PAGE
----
This is a re-posting of a guide by TOSBack developer Jimm Stout
TOSBack is an open-source project that aims to assist users around the world by tracking the changes to Terms of Service (TOS) and other policies on the web, but we need some help to bring it back to life! We are hosting a hackathon at Campus Party Brazil later this week to give the project a healthy revamp. The project uses Rails and we'd love people to contribute code. But if you aren't a Rails developer, you can still contribute by submitting rules and letting us know which policies are important to you. This is a developers' guide for submitting new policies for TOSBack to crawl. If you want to get started as quickly as possible, you can scroll down to the "Putting it all together" section below.
This is the second in a series of posts mapping global surveillance challenges discussed at EFF’s Surveillance Camp in Rio de Janeiro, Brazil.
In December 2012, EFF organized a Surveillance and Human Rights Camp in Brazil that brought together the expertise of a diverse group of people concerned about state electronic surveillance in Latin American and other countries. Among other concerns, participants spotlighted the many ways in which the private sector is increasingly playing a role in state surveillance. Here are a few examples:
After years of litigation, it appears Stephanie Lenz may have a chance to tell her story to a jury. Back in 2007, you’ll remember, she posted a video to YouTube of her children dancing and running around in her kitchen with Prince’s “Let’s Go Crazy” playing in the background. A few months later, Universal Music Corp. used the Digital Millennium Copyright Act's rapid-fire takedown process to get the video removed from YouTube, claiming that it infringed copyright law. With help from EFF and Keker & Van Nest, Lenz fought back. She filed a lawsuit asking a federal court to hold Universal accountable for misrepresenting that her fair use video violated copyright law. Late last week, Judge Jeremy Fogel issued a ruling in the case that sent contradictory signals on the future of fair use under the DMCA.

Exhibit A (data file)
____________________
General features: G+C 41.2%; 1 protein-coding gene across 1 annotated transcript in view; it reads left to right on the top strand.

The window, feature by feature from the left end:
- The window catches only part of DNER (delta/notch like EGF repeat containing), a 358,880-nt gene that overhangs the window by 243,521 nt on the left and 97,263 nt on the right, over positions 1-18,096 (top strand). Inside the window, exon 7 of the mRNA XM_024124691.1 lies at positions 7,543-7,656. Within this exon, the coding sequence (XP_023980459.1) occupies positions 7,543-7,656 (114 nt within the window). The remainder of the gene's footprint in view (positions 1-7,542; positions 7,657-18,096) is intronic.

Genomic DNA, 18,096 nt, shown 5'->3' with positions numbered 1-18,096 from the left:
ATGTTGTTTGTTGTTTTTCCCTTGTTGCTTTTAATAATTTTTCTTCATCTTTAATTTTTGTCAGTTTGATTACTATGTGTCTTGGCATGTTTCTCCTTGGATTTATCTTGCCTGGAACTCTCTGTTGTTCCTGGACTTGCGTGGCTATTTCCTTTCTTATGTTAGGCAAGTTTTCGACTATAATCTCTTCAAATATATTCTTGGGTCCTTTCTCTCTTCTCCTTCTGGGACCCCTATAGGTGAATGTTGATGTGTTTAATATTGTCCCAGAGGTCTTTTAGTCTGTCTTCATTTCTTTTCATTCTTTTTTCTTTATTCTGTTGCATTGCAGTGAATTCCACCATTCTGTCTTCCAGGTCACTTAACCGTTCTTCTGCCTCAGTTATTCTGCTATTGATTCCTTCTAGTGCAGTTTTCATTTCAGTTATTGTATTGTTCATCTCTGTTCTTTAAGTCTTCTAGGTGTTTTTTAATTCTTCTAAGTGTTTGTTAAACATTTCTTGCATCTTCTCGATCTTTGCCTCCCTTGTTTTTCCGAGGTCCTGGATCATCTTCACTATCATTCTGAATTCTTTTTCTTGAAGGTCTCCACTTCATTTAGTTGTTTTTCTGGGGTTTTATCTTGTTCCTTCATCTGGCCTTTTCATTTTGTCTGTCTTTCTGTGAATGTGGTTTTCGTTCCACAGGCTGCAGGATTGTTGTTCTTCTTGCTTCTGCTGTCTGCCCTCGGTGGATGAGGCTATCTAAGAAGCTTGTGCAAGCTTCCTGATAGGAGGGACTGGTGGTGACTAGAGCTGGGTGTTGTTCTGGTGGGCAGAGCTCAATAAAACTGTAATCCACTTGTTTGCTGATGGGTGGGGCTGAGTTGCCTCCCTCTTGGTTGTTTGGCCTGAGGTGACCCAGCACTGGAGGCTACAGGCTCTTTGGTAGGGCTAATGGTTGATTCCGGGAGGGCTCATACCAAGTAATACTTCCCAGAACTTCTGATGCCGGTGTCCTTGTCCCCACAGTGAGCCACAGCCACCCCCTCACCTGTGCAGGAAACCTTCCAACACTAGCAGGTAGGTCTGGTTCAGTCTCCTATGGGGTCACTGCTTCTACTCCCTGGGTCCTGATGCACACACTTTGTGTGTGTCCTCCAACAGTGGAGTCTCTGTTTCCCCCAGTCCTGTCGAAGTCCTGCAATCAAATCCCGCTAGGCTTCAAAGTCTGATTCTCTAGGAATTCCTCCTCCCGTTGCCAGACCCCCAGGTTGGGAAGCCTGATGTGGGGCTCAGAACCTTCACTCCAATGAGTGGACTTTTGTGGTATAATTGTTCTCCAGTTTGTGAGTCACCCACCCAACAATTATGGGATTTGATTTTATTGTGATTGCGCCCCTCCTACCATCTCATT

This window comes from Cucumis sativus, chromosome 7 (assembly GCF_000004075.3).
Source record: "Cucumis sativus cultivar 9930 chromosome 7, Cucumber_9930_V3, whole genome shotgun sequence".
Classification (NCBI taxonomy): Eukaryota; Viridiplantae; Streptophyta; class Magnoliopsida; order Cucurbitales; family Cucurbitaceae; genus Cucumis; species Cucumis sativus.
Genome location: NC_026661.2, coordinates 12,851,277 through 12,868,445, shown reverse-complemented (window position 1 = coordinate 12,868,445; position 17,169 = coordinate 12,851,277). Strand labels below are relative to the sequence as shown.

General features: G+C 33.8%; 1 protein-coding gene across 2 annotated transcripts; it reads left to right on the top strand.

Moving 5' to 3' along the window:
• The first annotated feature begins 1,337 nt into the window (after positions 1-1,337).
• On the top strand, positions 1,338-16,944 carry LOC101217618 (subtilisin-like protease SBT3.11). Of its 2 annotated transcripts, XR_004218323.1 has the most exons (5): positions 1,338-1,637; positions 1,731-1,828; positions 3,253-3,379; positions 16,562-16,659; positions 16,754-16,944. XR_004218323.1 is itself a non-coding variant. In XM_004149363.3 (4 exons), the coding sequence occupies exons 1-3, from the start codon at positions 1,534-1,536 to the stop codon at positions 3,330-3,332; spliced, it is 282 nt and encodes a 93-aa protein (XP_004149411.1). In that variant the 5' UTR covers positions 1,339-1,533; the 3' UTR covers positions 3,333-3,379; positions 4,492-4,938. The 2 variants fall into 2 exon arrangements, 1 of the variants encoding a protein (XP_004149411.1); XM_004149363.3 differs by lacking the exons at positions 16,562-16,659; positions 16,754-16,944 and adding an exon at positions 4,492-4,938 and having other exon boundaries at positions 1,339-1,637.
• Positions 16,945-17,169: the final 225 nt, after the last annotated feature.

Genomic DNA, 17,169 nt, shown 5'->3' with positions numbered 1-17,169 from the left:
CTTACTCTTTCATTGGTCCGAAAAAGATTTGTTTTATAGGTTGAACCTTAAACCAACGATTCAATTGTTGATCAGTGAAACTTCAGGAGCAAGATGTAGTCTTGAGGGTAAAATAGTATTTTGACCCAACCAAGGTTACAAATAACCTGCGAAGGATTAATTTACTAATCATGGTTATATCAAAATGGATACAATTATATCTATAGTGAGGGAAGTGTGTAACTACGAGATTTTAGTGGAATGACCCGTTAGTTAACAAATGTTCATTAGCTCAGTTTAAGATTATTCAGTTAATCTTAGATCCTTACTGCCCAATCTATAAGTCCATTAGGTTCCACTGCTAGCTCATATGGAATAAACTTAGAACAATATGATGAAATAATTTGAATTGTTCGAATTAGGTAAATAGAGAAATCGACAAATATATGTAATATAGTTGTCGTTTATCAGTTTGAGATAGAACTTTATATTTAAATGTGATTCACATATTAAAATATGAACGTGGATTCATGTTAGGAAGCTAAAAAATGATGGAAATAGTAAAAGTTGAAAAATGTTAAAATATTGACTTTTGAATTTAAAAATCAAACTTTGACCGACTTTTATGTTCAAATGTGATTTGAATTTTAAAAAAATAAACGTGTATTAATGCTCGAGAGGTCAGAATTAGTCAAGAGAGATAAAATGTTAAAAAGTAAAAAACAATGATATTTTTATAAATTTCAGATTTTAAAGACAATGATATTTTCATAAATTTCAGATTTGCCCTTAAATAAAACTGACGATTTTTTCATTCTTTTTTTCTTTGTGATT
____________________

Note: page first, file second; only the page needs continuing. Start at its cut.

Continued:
Continuing our series of posts about the importance of Section 230 of the Communications Decency Act (CDA 230), we spoke with John Swapceinski, co-founder of the Ratingz Network, which runs over a dozen review sites. Swapceinski got his start in the rating business when he founded RateMyProfessors.com in 1999, a site for college students to review their teachers (which he sold in 2005). In 2004, he started RateMDs to let people review doctors, and in 2005 he co-founded LawyerRatingz, RealEstateRatingz, VetRatingz, and more as part of the Ratingz Network.
Legal protection for people who unlock their mobile phones to use them on other networks expired last weekend. According to the claims of major U.S. wireless carriers, unlocking a phone bought after January 26 without your carrier's permission violates the Digital Millennium Copyright Act (“DMCA”) whether the phone is under contract or not. In a way, this is not as bad as it sounds. In other ways, it's even worse.
In the wake of social justice activist Aaron Swartz's tragic death, Internet users around the country are taking a hard look at the Computer Fraud and Abuse Act (CFAA), the federal anti-hacking law. In addition to the below overview, we have a three part series explaining these problems in detail and why they need to be fixed. For more details about our proposal for CFAA reform, see part 1, part 2, and part 3.